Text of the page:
The novel observations from this study are that regular, aerobic, treadmill exercise in male rats countered several metabolic adaptations to weight loss that are known to facilitate weight regain and the eventual relapse to obesity. These effects reduced the rate of regain early in the relapse process and ultimately lowered the defended body weight and fat mass. During weight maintenance, regular endurance exercise reduced the energy gap between the strong drive to eat and the suppressed level of expenditure. On the first day of relapse, exercise attenuated the positive energy imbalance and blunted the shift in fuel utilization that favored rapid, efficient weight regain. At the end of the 8-wk relapse, regular exercise established a different homeostatic balance between intake and expenditure than what was found in the obese or relapsed SED rats. In defense of their lower weight, relapsed EX rats exhibited an energy balance and fuel utilization profile that more reflected the lean controls. Taken together, these observations indicate that the regular aerobic treadmill exercise in male rats, which accounted for ∼4% of the day's total energy requirements, countered the metabolic adaptations to weight loss and lessened the metabolic drive to regain the lost weight. These effects may explain, in part, the therapeutic efficacy of regular aerobic exercise for weight regain prevention.
Our observations are likely to be specific to the regular treadmill regimen employed in this study. A study in a similar paradigm of weight regain examined the effects of volitional running wheel use during the weight loss maintenance and weight regain. Both approaches to increase physical activity reset the homeostatic balance between intake and expenditure at a lower defended body weight and a reduced level of visceral fat. Treadmill exercise, however, imparted the additional benefit of reducing the rate of weight regain at the beginning of relapse, when the metabolic drive to regain was at its peak for sedentary animals. Beyond this additional benefit of the regimented intervention, a general head-to-head comparison would suggest that treadmill exercise primarily affected appetite and fuel preference, while running wheel access primarily affected the expenditure side of the energy balance equation (21). In the present study, we went to great lengths to acquire the energetic cost and fuel preference of the exercise bout. This regimen of exercise did not represent a large contribution to TEE. More surprisingly, there appeared to be an adaptive response with exercise to reduce the other components of TEE during weight maintenance such that TEE was similar for SED and EX rats. Finally, neither running wheel access nor the treadmill exercise used in the present study reflects a regular strength training intervention, which may also affect energy balance regulation. This experimental paradigm may provide a good model to explore the differential impact of intervention that varies the type and intensity of the intervention.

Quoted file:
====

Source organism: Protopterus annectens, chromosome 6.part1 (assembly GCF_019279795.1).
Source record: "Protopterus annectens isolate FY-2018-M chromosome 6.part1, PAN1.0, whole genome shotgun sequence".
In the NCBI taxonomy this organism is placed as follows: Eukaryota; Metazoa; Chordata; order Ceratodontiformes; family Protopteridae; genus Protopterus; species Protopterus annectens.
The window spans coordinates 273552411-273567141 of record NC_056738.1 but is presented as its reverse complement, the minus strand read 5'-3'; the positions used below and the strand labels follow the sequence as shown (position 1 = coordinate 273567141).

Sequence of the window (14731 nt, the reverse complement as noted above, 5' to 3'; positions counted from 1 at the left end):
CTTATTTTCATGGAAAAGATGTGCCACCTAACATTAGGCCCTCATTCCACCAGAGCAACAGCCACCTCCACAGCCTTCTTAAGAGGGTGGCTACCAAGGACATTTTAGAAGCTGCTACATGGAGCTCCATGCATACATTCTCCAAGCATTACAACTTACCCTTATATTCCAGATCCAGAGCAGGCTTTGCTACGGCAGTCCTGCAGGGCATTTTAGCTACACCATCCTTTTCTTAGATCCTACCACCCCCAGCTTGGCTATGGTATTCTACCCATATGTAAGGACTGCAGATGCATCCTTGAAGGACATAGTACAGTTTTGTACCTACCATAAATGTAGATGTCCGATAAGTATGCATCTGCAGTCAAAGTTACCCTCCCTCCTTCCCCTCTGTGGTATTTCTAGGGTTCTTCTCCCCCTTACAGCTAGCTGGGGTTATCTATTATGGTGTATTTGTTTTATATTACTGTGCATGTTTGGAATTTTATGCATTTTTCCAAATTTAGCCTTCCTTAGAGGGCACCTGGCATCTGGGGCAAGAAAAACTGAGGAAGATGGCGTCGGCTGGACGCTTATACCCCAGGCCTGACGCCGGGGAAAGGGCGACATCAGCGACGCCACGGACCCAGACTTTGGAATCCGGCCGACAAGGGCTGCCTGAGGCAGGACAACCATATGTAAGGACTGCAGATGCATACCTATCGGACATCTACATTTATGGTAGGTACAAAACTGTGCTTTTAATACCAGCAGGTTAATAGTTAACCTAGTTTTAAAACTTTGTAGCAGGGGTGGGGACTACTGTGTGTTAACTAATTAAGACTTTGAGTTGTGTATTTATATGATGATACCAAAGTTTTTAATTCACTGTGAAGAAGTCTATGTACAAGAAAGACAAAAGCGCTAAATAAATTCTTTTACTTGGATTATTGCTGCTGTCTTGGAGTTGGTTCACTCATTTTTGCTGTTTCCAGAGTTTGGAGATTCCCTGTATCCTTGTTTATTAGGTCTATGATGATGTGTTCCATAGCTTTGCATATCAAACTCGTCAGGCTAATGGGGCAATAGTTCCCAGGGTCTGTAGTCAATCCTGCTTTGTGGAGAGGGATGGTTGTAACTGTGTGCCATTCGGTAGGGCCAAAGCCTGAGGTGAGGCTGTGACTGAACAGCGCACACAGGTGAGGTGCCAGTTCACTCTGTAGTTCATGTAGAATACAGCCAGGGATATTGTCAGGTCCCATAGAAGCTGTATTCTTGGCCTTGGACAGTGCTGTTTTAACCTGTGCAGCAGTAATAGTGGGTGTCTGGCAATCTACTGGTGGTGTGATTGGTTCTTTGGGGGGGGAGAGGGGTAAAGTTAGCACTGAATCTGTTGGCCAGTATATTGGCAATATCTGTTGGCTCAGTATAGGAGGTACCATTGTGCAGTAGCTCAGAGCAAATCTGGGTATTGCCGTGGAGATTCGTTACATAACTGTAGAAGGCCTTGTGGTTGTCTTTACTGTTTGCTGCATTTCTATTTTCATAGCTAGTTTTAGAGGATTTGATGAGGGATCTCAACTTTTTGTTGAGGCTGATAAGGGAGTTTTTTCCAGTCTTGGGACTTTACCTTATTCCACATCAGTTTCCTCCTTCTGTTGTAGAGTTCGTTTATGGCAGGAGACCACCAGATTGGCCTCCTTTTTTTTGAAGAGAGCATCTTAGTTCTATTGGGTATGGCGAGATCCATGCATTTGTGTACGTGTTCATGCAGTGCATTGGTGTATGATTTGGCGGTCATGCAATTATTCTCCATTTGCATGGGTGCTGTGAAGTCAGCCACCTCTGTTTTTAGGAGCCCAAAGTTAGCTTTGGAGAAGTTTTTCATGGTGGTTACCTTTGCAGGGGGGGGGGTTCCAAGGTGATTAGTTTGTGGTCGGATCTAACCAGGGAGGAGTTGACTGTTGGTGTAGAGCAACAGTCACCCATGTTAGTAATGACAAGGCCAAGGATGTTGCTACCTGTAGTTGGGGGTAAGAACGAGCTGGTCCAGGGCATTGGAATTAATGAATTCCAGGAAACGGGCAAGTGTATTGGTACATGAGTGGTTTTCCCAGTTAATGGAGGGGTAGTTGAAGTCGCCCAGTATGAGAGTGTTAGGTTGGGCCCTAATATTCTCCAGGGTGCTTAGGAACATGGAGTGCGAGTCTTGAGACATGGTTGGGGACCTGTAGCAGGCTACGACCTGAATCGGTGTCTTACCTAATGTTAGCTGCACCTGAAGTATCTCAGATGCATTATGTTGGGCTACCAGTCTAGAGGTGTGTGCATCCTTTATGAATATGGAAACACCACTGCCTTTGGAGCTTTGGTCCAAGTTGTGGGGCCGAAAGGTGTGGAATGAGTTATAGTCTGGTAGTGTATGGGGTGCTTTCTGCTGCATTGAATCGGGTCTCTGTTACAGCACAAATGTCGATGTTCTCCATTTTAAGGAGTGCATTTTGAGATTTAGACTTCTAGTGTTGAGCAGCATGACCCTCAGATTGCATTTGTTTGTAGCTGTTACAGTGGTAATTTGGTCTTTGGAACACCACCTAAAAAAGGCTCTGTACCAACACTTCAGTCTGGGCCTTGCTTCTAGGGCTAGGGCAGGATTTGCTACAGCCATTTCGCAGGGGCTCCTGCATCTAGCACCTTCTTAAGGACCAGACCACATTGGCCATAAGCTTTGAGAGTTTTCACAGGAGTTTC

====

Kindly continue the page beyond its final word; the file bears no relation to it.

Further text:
The effects of exercise could not be explained by the well-known adiposity signals, leptin and insulin (13, 46). Neither intervention, running wheels or treadmill exercise, ameliorated the exceptionally low levels of these hormones that convey the energy deficit message from the periphery. Rather, it is likely that this regimen of daily exercise affected how this message from the periphery was received. There is growing evidence to suggest that increasing physical activity might enhance hypothalamic sensitivity to these adiposity signals (12, 34) and/or potentiate the postabsorptive response to the satiety signals peptide YY, glucagon-like peptide 1, and pancreatic polypeptide (29). These effects of exercise are thought be more acute, being mediated by the hypothalamic nutrient sensor, AMP-activated protein kinase (AMPK). Recent studies have shown that acute bouts of intense exercise blunt AMPK's response to peripheral signals of acute energy deprivation, which in turn reduces the subsequent drive to overfeed (29, 34). In the present study, weight-reduced rats exhibit a diurnal cycle of two metabolic extremes: an unsatisfying period of gorging followed by a prolonged period of deprivation (15). If the acute effects of exercise on this hypothalamic nutrient sensor are recapitulated on a daily basis, it may account for the reduced energy gap during maintenance and the attenuated positive energy imbalance at the beginning of relapse.